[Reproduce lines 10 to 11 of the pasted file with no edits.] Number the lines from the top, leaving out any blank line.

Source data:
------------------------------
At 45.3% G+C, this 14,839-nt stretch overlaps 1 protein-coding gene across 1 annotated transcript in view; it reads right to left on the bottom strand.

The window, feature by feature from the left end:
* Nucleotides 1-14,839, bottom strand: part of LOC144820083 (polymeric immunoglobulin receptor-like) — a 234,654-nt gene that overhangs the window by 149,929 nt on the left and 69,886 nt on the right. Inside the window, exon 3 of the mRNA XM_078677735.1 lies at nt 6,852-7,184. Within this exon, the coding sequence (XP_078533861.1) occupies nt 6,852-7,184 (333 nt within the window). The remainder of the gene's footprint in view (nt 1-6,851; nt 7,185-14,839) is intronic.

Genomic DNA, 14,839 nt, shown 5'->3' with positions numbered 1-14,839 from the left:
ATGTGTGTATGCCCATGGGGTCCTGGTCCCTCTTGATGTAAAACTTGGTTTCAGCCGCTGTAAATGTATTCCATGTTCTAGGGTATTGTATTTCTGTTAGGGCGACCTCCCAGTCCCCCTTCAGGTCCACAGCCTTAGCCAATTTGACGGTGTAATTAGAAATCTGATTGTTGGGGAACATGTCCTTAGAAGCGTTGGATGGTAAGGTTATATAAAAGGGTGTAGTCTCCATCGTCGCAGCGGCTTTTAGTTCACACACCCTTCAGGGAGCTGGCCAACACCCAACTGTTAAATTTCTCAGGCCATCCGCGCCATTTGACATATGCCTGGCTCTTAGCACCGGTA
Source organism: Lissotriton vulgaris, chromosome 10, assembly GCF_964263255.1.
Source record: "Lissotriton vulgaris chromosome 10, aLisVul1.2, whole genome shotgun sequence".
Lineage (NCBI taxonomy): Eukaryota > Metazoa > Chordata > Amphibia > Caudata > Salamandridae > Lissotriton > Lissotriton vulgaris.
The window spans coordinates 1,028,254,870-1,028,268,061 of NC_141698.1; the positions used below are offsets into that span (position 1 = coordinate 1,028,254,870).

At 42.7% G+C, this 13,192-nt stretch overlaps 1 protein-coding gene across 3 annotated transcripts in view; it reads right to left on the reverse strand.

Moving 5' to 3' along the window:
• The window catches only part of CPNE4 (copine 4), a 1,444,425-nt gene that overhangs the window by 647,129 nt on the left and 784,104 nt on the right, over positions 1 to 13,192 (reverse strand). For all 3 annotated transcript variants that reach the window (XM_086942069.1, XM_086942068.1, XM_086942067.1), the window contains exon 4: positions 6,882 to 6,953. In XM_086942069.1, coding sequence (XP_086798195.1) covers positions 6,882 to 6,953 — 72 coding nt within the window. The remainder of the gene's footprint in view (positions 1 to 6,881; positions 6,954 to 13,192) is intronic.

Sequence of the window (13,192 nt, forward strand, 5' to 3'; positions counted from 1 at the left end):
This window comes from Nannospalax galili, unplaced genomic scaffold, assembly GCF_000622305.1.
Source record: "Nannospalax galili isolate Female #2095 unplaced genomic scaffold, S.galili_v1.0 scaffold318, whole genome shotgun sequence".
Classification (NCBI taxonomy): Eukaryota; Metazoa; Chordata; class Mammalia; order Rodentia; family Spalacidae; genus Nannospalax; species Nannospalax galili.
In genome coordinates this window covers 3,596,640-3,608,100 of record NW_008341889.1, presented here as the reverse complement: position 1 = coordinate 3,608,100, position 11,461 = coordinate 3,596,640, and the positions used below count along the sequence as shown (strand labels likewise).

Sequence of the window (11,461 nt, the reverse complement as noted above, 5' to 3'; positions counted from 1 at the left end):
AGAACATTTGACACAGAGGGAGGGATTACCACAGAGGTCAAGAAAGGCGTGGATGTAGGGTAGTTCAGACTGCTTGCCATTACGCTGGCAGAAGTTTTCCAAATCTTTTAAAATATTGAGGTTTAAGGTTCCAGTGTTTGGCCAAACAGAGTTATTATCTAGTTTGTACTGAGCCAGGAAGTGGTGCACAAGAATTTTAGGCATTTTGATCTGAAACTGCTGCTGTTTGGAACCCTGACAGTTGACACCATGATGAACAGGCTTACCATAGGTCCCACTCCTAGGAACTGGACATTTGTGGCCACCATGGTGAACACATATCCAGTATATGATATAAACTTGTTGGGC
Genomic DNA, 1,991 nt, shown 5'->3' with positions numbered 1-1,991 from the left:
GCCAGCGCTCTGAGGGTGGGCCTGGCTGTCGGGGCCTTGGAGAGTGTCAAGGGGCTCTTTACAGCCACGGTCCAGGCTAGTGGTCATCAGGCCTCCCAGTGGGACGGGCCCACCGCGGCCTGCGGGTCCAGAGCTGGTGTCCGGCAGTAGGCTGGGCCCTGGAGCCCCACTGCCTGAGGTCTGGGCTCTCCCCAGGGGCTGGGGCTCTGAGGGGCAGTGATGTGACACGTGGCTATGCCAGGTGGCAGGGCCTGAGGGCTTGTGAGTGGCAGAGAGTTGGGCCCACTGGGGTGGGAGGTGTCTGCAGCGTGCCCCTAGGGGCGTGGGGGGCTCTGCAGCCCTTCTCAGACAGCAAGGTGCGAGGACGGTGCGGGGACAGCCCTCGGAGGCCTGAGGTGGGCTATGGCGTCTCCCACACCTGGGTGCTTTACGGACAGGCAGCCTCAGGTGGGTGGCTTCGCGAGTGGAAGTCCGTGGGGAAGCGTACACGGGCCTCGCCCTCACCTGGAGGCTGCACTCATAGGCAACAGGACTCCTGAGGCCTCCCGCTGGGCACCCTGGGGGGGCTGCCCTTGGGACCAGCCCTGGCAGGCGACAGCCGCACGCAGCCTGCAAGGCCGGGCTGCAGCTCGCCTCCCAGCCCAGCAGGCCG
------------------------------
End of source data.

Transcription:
At 42.7% G+C, this 13,192-nt stretch overlaps 1 protein-coding gene across 3 annotated transcripts in view; it reads right to left on the reverse strand.

Moving 5' to 3' along the window: